Too Hot to Handle: No Air Conditioning 

Isabel Haas, Opinion Editor

As a student who spends most of her time in and around the forum area – going to lunch, getting coffee, or just spending time doing homework in the new lounges – it has become increasingly noticeable how much the lack of air conditioning has been affecting students, faculty, and staff. 

Lately, the air conditioning in the forum has not been keeping up with the air circulation necessary to keep the entire forum cool. This leaves students, faculty, and staff sweating and wanting to relocate to another building or spend some time outside.  

The main concern for the high temperatures for the forum is the conditions of the people working all day in an area with no AC. There are many services offered to students in the forum, including the CAE, Common Grounds, the library, the bookstore, the mailroom, and the Serve. With so many people operating these essential parts of BVU, it’s important for them to perform their work comfortably, as well as the students walking through the forum. 

A few academic buildings on campus have also been without air conditioning for a day or two, which makes focusing on and completing tasks incredibly difficult. Meetings and classrooms have been moved outside and to other buildings just to increase productivity because the heat has had such a negative effect on so many people’s learning and work environments.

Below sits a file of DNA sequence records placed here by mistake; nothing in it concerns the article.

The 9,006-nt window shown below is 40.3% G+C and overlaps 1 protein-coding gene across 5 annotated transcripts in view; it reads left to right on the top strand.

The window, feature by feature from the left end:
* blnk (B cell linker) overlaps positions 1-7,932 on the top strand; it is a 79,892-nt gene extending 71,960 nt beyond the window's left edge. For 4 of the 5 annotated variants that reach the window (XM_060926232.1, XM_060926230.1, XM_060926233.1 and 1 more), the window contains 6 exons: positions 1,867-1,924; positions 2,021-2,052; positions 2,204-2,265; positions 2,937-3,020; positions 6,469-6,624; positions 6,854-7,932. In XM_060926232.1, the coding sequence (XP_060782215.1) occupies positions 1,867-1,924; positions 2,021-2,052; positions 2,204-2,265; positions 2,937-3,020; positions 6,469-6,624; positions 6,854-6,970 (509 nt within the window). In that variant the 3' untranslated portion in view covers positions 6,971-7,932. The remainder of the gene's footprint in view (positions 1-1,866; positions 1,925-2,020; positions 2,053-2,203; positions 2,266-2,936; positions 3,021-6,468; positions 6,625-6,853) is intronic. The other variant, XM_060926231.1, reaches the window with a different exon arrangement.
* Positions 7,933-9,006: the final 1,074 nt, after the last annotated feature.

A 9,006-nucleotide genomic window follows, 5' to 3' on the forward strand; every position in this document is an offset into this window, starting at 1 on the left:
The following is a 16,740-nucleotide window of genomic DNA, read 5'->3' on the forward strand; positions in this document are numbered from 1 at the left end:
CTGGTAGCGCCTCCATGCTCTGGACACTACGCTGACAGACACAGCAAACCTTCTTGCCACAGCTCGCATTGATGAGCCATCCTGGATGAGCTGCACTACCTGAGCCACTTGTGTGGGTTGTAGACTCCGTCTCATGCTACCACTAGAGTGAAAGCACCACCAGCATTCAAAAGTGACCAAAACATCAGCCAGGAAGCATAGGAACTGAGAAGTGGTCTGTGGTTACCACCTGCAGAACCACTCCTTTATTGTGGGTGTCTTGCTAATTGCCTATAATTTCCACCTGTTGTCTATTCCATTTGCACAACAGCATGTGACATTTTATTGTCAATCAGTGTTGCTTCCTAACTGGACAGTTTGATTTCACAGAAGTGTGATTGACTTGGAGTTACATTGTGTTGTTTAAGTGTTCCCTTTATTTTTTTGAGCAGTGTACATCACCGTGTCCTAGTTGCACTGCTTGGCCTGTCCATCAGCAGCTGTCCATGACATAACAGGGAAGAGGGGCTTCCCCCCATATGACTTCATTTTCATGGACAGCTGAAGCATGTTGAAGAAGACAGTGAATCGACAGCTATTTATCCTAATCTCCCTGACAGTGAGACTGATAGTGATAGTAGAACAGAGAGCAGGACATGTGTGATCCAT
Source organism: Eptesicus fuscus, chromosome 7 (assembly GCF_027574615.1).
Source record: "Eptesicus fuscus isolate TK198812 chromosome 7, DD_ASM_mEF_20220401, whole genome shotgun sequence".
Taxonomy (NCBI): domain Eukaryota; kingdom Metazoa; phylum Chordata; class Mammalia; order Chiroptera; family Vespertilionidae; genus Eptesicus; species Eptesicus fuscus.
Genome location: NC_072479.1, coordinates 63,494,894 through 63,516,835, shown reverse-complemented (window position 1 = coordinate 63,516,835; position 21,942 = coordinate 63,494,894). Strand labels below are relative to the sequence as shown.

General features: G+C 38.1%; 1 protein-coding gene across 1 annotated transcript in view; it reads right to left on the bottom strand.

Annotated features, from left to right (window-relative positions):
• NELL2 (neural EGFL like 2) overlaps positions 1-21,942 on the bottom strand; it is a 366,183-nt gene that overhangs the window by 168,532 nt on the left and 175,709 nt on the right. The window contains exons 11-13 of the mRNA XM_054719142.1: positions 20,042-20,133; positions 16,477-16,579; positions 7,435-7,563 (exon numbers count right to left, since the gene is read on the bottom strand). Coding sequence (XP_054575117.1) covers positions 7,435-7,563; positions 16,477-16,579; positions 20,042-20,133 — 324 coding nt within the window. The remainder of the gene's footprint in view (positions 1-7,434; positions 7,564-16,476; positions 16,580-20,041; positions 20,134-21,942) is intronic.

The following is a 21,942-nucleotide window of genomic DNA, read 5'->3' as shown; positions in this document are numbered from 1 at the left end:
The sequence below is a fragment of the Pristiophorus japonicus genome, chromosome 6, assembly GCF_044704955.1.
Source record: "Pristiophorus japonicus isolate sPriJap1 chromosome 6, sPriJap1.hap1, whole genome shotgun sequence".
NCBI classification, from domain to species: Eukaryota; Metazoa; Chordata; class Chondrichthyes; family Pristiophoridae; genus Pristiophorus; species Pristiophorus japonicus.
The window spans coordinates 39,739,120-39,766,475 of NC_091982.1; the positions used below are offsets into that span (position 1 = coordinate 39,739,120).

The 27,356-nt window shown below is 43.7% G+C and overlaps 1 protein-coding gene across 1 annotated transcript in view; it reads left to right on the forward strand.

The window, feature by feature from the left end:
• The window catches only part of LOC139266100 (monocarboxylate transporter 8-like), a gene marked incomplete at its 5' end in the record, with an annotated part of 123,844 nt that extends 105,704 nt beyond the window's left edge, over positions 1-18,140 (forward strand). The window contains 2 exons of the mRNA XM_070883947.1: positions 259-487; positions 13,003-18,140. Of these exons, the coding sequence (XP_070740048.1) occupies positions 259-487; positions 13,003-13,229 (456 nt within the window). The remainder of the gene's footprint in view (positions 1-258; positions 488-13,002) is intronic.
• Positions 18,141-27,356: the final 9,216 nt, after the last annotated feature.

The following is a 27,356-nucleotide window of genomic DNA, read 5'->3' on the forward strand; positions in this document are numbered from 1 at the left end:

When the academic buildings and the underground part of campus are hotter than the outside temperature, on a summer’s day no less, it calls for concern. 

Although the lack of air conditioning in certain areas of campus makes it nearly impossible to be productive and work efficiently, the advantages and progress that is being made to our school, in exchange, is almost worth it. 

With the university making changes and updating different parts around campus, it is understandable that not everything will operate accordingly, especially with the constant ongoing construction. The lack of air conditioning is inconvenient and makes conditions hard to operate effectively in, but in comparison to the advantages the entire college campus will benefit from, it becomes a little more bearable.